Association between Family History and Coronary Heart Disease Death across Long-Term Follow-Up in Men: The Cooper Center Longitudinal Study
Background—Family history of coronary heart disease (CHD) has been well studied as an independent risk factor for CHD events in the short-term (<10 years). However, data are sparse on the association between family history and risk for CHD across long-term follow-up.
Methods and Results—We included 49,255 men from the Cooper Center Longitudinal Study. Premature family history (pre-FHx) of CHD was defined as the presence of angina, myocardial infarction, angioplasty or bypass surgery in a relative age <50 years. Cause-specific mortality was obtained from National Death Index. The association between pre-FHx and cardiovascular disease (CVD) or CHD death was compared across three unique follow-up periods (0 to 10, 10 to 20, and >20 years). Lifetime risk was estimated using a modified survival analytic technique adjusted for competing risk with non-CVD death as the competing event. After 811,708 person-years of follow-up, there were 919 CHD deaths and 1,456 CVD deaths. After adjustment for traditional risk factors, pre-FHx was associated with CHD mortality across 10-20 years [1.59 (1.14-2.22)] and > 20 years [1.43 (1.05-1.95)] with wider confidence intervals at 0-10 years [1.32 (0.76-2.31)]. Similar findings were observed for CVD mortality. Pre-FHx was associated with more than an approximate 50% increase in the lifetime risk for both CHD and CVD mortality (13.7% vs. 8.9% and 21% vs. 14.1%, respectively).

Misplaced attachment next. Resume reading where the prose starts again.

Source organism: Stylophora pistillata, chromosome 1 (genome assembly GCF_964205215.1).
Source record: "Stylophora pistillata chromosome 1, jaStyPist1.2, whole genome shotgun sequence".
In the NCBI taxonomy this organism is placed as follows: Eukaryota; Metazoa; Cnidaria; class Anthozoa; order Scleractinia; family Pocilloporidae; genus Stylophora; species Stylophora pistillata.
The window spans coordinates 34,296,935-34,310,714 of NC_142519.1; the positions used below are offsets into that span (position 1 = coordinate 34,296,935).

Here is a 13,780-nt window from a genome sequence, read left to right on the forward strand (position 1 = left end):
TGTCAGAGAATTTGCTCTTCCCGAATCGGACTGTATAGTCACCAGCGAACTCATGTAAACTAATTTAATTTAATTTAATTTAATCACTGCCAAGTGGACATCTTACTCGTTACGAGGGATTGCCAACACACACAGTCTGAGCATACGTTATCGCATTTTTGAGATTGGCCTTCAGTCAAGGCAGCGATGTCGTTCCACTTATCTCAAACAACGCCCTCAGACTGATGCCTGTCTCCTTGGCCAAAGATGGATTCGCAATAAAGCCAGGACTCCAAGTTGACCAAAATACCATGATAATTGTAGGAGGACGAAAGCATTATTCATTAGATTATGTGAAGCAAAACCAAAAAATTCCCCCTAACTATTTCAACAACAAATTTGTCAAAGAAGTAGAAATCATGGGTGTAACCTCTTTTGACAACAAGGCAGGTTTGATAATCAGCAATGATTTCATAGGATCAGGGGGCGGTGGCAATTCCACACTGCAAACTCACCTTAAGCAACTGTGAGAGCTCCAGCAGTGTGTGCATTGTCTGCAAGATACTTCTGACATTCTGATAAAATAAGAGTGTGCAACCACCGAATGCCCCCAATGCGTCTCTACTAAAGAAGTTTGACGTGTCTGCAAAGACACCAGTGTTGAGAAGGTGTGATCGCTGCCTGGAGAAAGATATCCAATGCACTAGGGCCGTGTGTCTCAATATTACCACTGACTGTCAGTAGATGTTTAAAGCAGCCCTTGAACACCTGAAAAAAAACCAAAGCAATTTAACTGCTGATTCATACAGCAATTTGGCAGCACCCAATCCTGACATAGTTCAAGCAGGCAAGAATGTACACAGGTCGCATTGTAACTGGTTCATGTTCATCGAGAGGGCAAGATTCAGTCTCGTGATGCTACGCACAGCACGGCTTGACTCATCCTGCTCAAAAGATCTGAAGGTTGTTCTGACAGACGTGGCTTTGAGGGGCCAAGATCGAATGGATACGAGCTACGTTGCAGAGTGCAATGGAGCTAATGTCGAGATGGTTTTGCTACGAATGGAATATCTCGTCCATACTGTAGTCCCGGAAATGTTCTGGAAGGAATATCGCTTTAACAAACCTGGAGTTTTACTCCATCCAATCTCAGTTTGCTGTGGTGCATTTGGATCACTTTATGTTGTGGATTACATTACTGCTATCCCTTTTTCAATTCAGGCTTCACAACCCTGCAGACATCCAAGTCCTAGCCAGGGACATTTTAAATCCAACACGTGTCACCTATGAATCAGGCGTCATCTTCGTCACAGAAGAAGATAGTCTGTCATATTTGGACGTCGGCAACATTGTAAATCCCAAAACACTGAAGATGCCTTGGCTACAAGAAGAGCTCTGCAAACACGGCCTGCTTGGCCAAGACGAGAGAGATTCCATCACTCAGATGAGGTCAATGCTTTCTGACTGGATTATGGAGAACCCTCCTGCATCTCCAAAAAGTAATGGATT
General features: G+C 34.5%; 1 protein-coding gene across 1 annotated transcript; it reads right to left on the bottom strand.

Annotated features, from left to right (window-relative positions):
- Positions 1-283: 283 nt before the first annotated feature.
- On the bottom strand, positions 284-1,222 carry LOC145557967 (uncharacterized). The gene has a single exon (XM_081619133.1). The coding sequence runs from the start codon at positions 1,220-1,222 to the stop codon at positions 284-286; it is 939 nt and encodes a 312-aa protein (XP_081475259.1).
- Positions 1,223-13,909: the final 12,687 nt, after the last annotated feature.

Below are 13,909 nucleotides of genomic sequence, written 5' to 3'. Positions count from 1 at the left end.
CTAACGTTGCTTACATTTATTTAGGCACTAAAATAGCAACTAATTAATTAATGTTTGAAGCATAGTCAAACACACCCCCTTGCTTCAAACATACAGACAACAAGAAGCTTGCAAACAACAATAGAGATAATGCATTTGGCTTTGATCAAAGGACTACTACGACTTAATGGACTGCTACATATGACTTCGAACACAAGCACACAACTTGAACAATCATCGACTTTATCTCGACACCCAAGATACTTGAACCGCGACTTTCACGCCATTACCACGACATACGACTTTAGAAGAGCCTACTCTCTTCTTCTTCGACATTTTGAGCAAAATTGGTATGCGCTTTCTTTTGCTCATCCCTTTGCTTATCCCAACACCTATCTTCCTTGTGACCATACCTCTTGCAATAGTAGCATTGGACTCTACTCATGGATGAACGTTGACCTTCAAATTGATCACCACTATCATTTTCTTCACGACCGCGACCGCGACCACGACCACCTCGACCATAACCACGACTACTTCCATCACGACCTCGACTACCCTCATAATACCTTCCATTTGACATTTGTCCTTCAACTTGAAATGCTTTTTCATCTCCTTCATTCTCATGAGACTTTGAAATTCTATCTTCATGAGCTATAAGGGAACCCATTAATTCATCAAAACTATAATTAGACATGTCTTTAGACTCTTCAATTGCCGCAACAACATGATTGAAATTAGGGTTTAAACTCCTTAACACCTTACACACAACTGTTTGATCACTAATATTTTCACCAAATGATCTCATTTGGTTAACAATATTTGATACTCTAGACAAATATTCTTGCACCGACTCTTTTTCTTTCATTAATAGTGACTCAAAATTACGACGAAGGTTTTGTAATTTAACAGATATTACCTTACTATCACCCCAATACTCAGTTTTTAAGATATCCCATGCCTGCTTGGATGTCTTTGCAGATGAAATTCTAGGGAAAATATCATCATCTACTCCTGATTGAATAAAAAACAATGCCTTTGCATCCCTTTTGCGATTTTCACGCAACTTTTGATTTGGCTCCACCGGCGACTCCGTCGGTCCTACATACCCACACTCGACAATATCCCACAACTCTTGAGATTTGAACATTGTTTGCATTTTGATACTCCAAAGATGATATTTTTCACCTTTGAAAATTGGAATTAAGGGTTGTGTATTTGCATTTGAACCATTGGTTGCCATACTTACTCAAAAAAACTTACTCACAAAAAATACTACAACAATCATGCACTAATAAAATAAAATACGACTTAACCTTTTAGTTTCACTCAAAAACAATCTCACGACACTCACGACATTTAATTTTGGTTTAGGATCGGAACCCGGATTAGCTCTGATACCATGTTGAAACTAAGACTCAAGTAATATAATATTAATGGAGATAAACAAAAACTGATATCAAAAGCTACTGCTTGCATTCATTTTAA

Conclusions—Pre-FHx was associated with a persistent increase in both CHD and CVD mortality across long-term follow-up, resulting in significantly higher lifetime risk estimates.
- Received September 6, 2011.
- Accepted April 26, 2012.
- Copyright © 2012, American Heart Association, Inc. All rights reserved. Unauthorized use prohibited